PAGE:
Mac Scope

Still Waiting for the Tipping Point

Stephen Van Esch - 2004.01.07

By all accounts, the goodies unveiled at Macworld will satisfy most Mac user's cravings for new and better hardware and software. The new iPod mini should maintain if not extend Apple's dominance of the portable music player market. Updated iLife applications have finally arrived. The G5 Xserve will bring more power to enterprise customers.

While I'm happy to see such great products from a great company, the cynic in me wonders how much of an impact this will have on Apple's market share. Of course, market share is hardly the end all and be all of a successful company. After all, Apple posts consistent quarterly profits and has a hefty chunk of change in the bank. All well and good.

It seems, though, that Apple still hasn't been making inroads when it comes to market share. While it's clear that many companies exist just fine in niches (BMW anyone?), market share equals security for Apple.

It almost seems like a hopeless job to increase Apple market share. No matter what Apple does or which cool hardware and software products it produces, it can't seem to attract a mass audience. For example, iDVD was designed to take advantage of the fact that there has been a tremendous uptake in the DVD player market. Has the simple and user-friendly iDVD boosted Apple market share? No.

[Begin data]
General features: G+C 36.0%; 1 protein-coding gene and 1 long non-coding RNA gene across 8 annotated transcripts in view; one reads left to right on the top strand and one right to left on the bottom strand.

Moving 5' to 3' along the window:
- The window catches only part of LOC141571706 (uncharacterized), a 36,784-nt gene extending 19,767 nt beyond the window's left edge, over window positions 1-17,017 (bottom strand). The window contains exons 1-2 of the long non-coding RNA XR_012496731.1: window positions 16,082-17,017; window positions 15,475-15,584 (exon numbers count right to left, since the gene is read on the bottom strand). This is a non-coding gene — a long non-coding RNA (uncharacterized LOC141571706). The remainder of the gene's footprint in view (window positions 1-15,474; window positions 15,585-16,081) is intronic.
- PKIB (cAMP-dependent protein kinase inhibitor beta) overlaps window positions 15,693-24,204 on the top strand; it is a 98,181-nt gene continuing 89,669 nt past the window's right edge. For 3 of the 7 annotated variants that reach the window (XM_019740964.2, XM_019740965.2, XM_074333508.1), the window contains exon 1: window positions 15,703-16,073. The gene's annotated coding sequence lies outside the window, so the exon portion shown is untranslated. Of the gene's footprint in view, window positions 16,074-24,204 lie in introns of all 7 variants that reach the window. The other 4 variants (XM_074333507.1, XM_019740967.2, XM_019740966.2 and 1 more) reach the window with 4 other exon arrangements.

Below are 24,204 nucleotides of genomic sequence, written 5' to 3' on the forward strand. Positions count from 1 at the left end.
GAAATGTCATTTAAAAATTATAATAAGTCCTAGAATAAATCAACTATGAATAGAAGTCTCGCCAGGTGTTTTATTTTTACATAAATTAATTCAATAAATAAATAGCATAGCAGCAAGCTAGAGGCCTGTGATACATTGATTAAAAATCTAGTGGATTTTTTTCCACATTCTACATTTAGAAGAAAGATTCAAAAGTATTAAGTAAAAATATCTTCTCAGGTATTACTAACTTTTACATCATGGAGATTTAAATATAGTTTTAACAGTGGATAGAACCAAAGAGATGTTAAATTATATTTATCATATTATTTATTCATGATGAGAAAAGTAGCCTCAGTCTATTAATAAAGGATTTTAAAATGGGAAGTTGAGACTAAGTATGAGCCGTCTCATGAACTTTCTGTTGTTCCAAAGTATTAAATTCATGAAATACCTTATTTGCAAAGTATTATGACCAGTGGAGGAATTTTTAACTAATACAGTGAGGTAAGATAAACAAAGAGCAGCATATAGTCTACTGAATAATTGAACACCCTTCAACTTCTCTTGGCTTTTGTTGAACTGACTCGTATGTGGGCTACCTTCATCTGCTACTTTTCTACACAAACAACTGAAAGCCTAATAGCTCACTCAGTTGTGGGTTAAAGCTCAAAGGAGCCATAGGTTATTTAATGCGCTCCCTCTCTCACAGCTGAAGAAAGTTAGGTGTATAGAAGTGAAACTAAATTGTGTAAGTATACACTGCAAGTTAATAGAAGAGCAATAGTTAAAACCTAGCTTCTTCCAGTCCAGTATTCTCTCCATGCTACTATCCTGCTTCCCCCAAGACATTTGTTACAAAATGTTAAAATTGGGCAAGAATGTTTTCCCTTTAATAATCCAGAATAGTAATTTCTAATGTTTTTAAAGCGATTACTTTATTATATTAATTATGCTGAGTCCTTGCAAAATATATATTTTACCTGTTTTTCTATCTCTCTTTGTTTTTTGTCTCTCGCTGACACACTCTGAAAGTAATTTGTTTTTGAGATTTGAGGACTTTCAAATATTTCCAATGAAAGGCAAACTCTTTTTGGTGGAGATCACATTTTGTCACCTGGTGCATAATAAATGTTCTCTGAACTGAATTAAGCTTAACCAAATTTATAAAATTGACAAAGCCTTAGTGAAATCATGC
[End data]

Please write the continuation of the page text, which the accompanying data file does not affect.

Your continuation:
Apple seems to be taking another kick at the can with GarageBand. Jobs sees a good market for this product. However, are vast numbers of people going to purchase a Mac because of Garage Band? Most likely not.

Apple is still trying to replicate its success with desktop publishing. However, the market has changed drastically since then. Windows users can now purchase inferior products that compete with Apple's software. There's little compelling reason to make the switch to Mac when no product Apple produces can get past the "it's good enough" attitude of people who use PC software.


To be fair, Apple's computer market share matters less now than it did even a few years ago. The iPod, for example, generates scads of cash for Apple and dominates its category.

However, Apple is able to research and develop new products based on its profits from its computer line. The more successful it is there, the better off Apple will be.

While market share may not have grown as expected over the last few years, there are still some encouraging signs. Apple continues to gain respect in the enterprise and consumer market. Its brand remains strong. Its innovative edge is still sharp.

But I'm still waiting for the tipping point.

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Stephen Van Esch is the founder and president of the E-learning Foundry, an online training resource for Mac users. Steve loves the Mac and is doubly bilingual, since he's also fluent in Windows and French.

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